Not every sin brings the same penalty, but those which are easiest to be amended bring upon us the greatest punishment. Solomon indeed intimated this when he said, “It is not wonderful if anyone be taken while stealing, for he steals that he may satisfy his soul that is hungry, but the adulterer by lack of understanding destroys his own soul.” But what he means is to this effect. The thief is a grievous offender, but not so grievous a one as the adulterer. For the former, though he has a sorry reason for his conduct, yet at the same time has to plead the necessity arising from indigence. But the latter, when no necessity compels him, by his mere madness rushes into the abyss of iniquity.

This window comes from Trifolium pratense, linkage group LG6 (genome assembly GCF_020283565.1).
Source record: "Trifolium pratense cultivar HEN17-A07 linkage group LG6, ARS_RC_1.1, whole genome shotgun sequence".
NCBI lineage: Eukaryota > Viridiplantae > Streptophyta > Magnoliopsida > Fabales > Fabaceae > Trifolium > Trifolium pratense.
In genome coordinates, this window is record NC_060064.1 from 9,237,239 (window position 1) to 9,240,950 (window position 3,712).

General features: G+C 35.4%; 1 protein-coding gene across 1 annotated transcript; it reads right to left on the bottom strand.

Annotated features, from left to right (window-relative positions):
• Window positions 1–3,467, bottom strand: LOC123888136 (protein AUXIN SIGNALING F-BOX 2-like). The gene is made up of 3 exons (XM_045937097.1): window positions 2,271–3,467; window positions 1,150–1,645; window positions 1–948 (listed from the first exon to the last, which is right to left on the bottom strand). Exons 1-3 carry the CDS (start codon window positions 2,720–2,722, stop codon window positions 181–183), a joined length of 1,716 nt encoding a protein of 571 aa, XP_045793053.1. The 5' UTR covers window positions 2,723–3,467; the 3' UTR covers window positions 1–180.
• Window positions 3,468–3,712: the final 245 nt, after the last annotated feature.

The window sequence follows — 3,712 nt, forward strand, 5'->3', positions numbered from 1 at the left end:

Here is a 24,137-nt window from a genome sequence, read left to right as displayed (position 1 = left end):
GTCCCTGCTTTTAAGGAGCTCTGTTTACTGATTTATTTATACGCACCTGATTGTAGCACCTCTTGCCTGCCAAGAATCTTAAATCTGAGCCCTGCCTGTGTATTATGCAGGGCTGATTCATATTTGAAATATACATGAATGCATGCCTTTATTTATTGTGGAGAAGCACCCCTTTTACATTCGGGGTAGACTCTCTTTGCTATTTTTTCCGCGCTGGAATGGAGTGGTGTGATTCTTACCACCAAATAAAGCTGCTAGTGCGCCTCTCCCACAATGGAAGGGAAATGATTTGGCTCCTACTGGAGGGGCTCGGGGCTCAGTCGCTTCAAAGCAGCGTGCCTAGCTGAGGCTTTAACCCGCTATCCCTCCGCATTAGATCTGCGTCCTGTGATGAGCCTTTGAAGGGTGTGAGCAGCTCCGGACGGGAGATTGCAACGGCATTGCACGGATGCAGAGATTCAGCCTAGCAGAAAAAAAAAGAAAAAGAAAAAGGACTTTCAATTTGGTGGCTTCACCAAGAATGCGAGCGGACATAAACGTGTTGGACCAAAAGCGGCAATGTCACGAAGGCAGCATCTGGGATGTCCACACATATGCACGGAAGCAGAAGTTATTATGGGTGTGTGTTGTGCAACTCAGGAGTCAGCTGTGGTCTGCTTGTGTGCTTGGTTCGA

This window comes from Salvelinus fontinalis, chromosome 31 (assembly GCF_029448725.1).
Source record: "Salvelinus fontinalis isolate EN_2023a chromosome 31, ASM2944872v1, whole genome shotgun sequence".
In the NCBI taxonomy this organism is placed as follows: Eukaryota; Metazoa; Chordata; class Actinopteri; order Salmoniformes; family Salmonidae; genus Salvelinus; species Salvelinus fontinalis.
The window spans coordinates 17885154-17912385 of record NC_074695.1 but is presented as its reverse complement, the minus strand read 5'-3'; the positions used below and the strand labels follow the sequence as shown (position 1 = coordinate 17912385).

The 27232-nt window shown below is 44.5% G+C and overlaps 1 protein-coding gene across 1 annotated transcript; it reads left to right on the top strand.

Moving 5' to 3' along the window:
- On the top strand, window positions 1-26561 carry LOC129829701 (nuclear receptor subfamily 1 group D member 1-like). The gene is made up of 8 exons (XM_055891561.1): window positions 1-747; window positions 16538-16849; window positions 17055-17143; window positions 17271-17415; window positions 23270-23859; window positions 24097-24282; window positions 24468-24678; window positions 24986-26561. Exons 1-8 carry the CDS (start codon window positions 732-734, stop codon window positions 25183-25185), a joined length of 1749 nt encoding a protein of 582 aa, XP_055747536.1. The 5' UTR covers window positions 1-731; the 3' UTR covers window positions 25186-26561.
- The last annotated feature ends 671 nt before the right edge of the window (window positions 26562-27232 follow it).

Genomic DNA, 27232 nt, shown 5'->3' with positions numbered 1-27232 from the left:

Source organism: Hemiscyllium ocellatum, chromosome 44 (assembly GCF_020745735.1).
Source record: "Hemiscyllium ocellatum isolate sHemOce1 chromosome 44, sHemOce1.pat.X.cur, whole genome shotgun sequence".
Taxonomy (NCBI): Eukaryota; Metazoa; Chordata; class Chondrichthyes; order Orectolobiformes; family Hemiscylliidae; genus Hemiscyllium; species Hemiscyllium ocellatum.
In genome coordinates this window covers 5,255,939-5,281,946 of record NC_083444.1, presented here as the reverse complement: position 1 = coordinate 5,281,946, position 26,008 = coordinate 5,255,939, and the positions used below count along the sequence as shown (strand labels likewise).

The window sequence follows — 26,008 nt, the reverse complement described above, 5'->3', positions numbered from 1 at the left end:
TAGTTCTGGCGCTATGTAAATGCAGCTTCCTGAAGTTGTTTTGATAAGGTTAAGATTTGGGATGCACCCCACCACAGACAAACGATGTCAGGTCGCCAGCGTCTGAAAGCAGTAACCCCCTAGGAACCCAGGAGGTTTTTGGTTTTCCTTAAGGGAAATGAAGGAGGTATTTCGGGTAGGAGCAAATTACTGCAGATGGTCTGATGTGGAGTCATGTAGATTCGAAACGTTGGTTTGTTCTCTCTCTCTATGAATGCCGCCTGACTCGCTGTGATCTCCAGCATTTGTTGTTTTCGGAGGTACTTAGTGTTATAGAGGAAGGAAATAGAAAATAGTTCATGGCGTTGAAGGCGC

If slaves are thieves, they are perhaps forced to steal through want. Even though the customary allowances are given, these allowances satisfy custom rather than sufficiency and thus fulfill the law without fulfilling the need. Their indulgence makes their fault less blameworthy, because the guilt of the thief who is unwillingly forced into theft is excusable. Holy Scripture seems to excuse in part the offense of the needy when it says, “The fault is not so great when a man has stolen, for he steals to feed his hungry soul.”